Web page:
The Millennial Perspective: Financial Literacy

As I get older and the more I work in finance, I find that many younger clients around my age are in the dark on many practices and basics of money management, such as investing, creating a budget that works specifically for them, and saving money. This all boils down to a concern about the education we may or may not have received about financial literacy in our school days. This also brings up the concern for the generations that will follow us and the advice they are receiving around this subject. 

Without this knowledge of how money works in the real world and how it should be managed can set a lot of people up for failure. There are plenty of programs available to purchase that will teach you different ways to pay off your debts and manage your money. However, those programs can be expensive and are often sought after when it is too late. Currently in the United States, only 17 states require financial literacy courses in their curriculums. While Oklahoma happens to be one the states that requires this course, depending on who may teach the course and what their background in finance may be, the information may not be conveyed in a manner that is thorough and engaging. 

These are the kinds of courses that need to be taught by someone with experience in economics and finance with a curriculum that is designed to allow students to make their own choices based on real life situations. They need to be able to get a glimpse of what real money management and decisions are like, so that they can learn from the lessons and apply it later in life. For example, my senior year of high school, my school offered its first ever “Financial Literacy” course. The course was 16 weeks long, was considered an elective and was not required, and was taught by the World History teacher. He did not have any kind of professional financial background and the most I learned in that class was how to write a check and that 10% of what we make is ours to keep. We did not learn about the importance of saving money, we did not learn about the stock market or how to invest, we did not learn about retirement, and the list goes on. The thing is, I already knew how to write a check because that was still a fairly common practice at the time. Also, telling a room full of teenagers that 10% of what we make is ours to keep without any kind of real context or any kind of knowledge about building a budget that works for us is dangerous word play, especially in today’s economic state.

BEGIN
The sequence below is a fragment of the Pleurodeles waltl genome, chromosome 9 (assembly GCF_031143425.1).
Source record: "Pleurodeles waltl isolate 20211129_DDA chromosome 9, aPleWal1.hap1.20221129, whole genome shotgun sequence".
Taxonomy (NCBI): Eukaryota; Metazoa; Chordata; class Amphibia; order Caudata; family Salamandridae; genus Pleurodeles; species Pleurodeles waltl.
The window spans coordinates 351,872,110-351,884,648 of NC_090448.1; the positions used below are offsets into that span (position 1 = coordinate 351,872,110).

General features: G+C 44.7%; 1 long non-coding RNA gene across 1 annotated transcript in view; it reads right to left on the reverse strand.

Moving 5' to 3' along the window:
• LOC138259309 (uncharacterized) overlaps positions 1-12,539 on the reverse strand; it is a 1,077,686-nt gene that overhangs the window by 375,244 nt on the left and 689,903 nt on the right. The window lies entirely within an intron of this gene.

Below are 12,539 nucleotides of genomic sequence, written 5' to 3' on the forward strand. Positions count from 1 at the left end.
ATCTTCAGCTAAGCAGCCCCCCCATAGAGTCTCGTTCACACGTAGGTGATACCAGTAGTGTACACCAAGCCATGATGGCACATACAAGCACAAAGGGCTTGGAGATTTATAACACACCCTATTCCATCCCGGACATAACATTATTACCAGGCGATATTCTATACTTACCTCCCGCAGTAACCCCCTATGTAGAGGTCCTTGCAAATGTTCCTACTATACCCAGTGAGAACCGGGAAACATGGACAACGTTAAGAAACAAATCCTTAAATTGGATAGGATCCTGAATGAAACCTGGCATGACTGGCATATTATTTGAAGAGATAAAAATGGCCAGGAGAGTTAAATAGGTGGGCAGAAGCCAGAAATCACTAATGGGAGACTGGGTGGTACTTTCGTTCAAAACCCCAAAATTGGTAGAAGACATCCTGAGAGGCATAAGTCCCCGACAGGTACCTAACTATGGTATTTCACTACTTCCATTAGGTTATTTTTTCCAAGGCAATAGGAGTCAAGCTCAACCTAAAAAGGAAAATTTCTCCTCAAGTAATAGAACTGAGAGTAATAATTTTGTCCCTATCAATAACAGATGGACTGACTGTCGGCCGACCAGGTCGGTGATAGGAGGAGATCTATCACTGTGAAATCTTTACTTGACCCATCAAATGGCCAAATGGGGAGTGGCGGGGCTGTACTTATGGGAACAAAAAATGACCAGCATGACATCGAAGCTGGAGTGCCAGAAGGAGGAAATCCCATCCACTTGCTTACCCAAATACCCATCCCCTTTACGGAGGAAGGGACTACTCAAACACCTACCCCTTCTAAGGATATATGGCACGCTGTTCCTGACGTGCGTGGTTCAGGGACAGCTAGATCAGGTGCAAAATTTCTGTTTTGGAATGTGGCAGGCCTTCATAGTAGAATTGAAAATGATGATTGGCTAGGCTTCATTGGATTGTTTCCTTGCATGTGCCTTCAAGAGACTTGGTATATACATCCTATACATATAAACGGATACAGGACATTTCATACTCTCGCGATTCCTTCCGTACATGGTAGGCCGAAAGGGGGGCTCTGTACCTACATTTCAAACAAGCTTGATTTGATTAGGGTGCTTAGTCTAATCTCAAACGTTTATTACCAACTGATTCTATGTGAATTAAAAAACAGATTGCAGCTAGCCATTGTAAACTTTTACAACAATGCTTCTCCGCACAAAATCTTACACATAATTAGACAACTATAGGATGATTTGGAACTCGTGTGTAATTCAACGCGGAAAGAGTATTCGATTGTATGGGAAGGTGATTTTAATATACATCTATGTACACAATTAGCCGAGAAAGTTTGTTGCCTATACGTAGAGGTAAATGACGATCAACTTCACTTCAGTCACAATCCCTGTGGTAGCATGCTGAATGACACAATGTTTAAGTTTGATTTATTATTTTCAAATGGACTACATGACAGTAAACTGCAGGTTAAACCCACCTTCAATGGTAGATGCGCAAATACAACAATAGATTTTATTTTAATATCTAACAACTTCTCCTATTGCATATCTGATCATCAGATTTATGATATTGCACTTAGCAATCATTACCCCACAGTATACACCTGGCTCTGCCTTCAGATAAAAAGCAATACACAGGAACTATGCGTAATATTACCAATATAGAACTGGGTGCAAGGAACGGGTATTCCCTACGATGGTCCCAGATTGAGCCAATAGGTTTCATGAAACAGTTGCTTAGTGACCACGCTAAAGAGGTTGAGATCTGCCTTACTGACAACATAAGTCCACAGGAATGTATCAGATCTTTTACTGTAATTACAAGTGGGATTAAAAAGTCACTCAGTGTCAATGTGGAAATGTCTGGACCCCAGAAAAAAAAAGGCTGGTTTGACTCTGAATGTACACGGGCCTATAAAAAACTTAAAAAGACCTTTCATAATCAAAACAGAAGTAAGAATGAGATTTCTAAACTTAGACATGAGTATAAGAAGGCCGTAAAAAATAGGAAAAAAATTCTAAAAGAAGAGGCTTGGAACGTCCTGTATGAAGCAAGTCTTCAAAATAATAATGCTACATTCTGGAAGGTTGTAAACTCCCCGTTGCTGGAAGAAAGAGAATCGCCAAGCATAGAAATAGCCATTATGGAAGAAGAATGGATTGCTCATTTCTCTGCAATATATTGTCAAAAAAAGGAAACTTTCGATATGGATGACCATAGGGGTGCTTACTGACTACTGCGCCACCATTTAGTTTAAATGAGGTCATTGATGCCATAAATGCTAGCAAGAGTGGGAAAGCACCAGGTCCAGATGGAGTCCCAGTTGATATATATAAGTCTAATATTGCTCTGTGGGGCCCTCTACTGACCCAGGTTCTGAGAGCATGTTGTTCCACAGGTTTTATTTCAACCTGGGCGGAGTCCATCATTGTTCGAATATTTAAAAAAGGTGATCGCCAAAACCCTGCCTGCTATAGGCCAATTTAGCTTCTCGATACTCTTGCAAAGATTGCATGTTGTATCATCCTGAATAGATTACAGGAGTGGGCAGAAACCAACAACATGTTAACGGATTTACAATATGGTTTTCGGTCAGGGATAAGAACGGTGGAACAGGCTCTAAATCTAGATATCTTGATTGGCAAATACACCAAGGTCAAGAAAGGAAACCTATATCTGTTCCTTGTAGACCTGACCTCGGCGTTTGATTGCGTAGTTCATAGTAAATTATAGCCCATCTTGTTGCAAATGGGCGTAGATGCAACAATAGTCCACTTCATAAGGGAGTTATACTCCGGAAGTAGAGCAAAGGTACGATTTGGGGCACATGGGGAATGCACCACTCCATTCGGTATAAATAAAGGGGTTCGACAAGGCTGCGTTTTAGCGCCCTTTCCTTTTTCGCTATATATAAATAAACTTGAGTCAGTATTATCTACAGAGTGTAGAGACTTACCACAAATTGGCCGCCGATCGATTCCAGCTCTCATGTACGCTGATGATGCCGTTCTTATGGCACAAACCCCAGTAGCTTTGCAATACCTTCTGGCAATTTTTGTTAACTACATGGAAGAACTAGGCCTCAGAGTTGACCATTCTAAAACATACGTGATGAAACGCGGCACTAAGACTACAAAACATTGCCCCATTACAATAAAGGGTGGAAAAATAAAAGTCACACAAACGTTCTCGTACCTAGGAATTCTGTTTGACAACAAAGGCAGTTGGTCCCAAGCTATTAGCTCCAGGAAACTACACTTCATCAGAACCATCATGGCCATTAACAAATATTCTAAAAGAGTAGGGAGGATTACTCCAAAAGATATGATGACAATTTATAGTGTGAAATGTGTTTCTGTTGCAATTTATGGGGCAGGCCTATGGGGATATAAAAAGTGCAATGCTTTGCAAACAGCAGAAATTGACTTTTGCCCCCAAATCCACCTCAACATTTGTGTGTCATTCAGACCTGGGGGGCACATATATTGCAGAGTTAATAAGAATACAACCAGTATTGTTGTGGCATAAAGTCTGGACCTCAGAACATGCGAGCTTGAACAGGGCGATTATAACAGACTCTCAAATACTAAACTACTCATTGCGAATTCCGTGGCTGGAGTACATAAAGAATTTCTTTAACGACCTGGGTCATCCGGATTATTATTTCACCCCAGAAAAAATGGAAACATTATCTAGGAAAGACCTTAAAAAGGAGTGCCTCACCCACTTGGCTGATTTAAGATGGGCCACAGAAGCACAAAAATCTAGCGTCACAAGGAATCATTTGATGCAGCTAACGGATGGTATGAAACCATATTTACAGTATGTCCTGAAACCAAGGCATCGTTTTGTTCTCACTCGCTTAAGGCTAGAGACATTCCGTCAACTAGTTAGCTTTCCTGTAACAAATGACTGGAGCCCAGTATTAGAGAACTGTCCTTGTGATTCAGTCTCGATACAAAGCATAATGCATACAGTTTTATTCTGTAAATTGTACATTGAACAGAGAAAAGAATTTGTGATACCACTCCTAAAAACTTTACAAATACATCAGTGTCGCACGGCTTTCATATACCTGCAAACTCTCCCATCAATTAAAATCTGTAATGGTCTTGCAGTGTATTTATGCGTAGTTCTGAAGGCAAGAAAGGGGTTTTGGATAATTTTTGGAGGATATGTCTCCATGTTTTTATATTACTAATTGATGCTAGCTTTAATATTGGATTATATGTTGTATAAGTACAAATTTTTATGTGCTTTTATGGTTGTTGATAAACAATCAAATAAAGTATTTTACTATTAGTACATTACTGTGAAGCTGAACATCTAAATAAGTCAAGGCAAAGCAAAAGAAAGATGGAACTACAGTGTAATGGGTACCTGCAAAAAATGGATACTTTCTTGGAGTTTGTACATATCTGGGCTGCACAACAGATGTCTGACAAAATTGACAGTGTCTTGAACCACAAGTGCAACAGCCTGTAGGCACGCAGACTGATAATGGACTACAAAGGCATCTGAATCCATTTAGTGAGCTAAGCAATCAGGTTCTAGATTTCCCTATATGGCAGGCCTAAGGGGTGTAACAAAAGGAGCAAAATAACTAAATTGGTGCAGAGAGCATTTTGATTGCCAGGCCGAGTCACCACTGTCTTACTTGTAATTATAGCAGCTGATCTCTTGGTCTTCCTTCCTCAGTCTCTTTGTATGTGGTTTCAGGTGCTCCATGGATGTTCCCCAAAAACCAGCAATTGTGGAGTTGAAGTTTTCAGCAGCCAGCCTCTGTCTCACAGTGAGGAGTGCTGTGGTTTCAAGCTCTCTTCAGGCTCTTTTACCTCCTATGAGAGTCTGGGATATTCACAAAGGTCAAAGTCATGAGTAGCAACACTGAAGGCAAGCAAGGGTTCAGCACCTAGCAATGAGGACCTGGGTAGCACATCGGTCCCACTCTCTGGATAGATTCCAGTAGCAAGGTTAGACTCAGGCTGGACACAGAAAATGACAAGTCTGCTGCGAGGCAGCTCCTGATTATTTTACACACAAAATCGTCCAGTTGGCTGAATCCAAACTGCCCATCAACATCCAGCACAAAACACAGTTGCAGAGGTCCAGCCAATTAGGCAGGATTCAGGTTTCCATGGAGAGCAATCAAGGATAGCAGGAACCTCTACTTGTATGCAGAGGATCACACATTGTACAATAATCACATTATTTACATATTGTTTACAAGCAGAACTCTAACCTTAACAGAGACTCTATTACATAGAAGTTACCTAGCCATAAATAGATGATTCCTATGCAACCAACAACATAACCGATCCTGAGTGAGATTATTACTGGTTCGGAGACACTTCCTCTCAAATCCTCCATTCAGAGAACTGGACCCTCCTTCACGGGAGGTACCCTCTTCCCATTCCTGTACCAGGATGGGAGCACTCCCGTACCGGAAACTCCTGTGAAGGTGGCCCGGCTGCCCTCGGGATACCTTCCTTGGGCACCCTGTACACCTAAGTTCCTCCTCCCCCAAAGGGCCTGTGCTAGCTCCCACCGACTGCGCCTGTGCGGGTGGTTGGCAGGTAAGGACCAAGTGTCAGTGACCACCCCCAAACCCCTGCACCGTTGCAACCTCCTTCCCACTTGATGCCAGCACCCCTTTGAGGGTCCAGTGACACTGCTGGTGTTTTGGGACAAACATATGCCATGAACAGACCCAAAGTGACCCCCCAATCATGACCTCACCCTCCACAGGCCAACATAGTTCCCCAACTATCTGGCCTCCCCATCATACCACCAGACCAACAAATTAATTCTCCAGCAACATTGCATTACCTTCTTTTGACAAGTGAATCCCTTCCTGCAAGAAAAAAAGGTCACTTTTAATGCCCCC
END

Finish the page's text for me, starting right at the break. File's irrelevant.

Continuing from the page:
I cannot speak for every student in that class or in the classes that followed, but I can tell you that I definitely gained a confidence in that class and just knew that I had it all figured out. Well, I did not, and it is something that I have struggled with for all of my adult life. Who is to say that if I had a better, more qualified, teacher or if I had learned lessons that would really benefit me in the real world that my situation would have turned out differently? This is something we will never know, but it doesn’t negate the fact that these lessons are a cornerstone and should be handled as such. These are the types of lessons that should not come at a cost to anyone, especially at a point in life when the cost could break you. These lessons should also not be solely placed on the parents to teach. In a lot of cases the parents are also not professionals and while they might have some great advice, they may not be able to paint the bigger picture outside of their own personal experience. 

Of course, the wise thing to do for those in my generation that did not receive the ideal financial education, is to seek the advice of a CERTIFIED FINANCIAL PLANNER™ who is also a fiduciary. A lot of times, these professionals will offer complimentary consultations to help you get on the right page to managing your money in a way that is designed for you and your specific needs. This can be far more beneficial that buying into a cookie cutter, for-profit program that may or may not work in the end.

Related Podcasts

See More